Saturday, 9 September 2017

The Domino

The domino - not the effect, mind you - was connected to the mysterious masquerades of the 18th century. Incidentally, it refers to both a mask and a cloak. 

The mask covers half the face and has rounded edges. The cloak originated in Venice; the early masquerades became fashionable all over Europe which further spread the use of the domino cloak. Both pieces were usually black but could be seen in white or blue - silk was the preferred fabric. The domino cloak was voluminous - this added both a touch of the dramatic as well as being practically large enough to accommodate the lavish costumes.

Both men and women wore dominos. The sleeves were wide and usually the cloak was outfitted with a removable hood (this hood was referred to as a bahoo). Actually, the word "domino" was derived from the hoods worn by French priests in the Middle Ages.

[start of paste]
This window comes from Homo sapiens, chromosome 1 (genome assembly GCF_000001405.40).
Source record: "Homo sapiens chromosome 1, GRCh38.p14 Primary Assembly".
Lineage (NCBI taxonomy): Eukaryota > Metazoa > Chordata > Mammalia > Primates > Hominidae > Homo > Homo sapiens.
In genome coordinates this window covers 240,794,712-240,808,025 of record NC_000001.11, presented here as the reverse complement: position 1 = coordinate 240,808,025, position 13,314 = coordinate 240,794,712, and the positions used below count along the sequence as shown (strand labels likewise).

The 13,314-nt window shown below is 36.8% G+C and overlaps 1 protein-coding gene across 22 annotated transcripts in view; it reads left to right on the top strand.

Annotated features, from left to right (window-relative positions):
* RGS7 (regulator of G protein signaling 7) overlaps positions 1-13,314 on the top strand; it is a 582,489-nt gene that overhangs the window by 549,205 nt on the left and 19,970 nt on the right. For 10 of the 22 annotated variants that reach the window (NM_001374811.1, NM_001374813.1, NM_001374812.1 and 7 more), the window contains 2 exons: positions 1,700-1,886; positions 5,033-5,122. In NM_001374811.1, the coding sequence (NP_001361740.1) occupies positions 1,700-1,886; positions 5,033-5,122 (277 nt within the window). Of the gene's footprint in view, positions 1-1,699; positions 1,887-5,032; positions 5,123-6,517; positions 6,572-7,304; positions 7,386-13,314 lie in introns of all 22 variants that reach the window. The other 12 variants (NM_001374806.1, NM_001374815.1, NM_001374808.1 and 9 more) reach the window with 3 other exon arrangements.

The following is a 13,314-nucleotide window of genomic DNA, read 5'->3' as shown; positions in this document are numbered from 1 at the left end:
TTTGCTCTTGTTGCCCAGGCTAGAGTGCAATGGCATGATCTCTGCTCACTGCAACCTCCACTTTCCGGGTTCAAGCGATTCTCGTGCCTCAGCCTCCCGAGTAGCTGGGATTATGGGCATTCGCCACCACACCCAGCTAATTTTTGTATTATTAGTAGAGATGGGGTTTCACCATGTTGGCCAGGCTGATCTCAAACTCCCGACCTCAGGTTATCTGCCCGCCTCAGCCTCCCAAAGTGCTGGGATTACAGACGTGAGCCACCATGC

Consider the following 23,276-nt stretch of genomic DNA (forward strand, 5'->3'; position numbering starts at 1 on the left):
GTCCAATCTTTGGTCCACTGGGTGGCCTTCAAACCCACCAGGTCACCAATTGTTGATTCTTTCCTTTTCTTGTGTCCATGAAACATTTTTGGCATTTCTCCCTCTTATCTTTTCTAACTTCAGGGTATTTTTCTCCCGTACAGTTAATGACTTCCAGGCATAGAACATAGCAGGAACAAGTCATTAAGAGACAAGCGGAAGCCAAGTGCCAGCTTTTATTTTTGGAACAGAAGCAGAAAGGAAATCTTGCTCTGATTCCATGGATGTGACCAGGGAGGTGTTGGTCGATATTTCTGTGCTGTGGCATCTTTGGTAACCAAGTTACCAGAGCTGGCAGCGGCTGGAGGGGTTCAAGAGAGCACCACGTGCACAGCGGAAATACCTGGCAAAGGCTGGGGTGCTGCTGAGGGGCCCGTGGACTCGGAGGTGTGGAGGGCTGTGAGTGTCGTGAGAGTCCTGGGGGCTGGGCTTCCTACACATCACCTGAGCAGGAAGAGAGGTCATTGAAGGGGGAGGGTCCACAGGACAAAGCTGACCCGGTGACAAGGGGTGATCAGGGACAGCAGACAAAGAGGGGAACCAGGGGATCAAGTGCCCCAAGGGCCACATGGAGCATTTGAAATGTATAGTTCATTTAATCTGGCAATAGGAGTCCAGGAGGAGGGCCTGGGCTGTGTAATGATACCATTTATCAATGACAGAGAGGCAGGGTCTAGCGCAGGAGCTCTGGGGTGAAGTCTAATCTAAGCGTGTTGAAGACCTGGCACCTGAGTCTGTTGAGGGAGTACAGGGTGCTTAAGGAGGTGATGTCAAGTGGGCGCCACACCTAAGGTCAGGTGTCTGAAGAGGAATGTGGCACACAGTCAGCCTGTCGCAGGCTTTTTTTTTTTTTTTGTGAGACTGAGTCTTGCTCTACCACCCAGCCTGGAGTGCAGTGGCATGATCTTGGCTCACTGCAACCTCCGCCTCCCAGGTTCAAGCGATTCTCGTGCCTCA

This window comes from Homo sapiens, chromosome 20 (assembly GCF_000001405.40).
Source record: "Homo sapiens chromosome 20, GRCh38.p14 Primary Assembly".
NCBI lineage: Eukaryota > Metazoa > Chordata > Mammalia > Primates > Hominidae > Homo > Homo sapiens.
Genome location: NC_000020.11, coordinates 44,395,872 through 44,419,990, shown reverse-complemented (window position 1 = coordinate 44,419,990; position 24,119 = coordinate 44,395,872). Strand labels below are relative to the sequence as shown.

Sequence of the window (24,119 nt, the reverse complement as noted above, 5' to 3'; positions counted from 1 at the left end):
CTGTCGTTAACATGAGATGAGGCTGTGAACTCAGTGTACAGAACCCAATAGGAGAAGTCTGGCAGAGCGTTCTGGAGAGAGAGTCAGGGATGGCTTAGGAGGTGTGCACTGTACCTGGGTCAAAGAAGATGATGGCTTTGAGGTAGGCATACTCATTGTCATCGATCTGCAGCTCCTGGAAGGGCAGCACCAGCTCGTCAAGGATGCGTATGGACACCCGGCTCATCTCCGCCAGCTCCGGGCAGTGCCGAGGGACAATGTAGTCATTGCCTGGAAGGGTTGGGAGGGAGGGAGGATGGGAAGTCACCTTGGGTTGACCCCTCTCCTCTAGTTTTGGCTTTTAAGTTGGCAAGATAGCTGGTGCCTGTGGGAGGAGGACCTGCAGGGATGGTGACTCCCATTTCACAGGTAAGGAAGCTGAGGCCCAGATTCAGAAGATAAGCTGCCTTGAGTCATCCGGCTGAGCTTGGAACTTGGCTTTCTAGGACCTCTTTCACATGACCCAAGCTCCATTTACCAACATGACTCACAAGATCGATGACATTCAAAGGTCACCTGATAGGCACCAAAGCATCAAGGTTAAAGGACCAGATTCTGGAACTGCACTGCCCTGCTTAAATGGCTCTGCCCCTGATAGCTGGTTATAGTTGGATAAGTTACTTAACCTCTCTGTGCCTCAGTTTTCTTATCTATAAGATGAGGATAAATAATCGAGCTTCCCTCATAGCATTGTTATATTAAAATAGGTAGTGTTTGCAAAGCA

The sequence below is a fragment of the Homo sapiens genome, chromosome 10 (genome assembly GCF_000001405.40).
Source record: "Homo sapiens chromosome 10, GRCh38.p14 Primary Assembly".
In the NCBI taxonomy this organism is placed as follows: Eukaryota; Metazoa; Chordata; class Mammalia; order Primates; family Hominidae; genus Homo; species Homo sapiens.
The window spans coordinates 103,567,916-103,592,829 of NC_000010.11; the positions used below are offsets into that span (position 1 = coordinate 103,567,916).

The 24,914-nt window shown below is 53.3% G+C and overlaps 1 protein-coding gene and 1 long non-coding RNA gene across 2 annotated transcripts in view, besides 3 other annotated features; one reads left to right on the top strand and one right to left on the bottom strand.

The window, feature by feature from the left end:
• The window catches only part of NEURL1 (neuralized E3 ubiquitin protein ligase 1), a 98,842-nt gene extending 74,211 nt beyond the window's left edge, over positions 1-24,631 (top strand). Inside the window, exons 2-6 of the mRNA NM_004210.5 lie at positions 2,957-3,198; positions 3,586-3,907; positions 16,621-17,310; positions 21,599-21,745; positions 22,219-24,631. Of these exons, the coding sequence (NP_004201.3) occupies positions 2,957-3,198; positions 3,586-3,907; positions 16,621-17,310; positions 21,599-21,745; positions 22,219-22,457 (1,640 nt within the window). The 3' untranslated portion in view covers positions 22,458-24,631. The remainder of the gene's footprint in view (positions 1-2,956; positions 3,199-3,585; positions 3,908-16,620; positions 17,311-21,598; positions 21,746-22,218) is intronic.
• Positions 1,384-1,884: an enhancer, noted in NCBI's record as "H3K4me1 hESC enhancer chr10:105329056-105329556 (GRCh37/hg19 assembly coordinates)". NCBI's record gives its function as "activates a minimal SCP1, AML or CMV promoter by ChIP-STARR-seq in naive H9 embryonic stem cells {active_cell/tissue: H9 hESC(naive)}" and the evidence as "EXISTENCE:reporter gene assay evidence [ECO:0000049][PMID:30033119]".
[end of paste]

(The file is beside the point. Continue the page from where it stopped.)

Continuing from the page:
Billedresultat for 17th century domino cloak
Example of a domino cloak

Masked balls at Versailles were numerous and the domino was the go-to costume. These pieces of clothing had another function. By concealing the identity of the wearer it allowed people to move far more freely and converse with whoever they pleased. For the sake of diversity the upper part of the bourgeoisie were often invited; these would otherwise never have been permitted to mingle with princes and ducs but everything was possible in disguise.

Edmond-Jean-Francois Barbier gives us a description of a domino worn by Louis XV in 1737. On 4th March the king had dined at Versailles where one of his gentlemen had brought nine domino masks. Louis XV's blue cloak was then accented by a pink domino mask.


A lady with both a domino cloak and
mask in hand

Marie Antoinette also used a feminine version of the domino cloak to attend masquerades without being immediately recognized. However, she was not always so lucky. One woman managed to recognize her and began chastising Marie Antoinette for not acting like a "proper wife" who ought to stay at home with her husband - Louis XVI did not attend that ball.
This particular queen is also said to have donned the cloak on the evenings of some court balls. The public was permitted to invade the garden during these festivities which only added to the number of people gawking at her.


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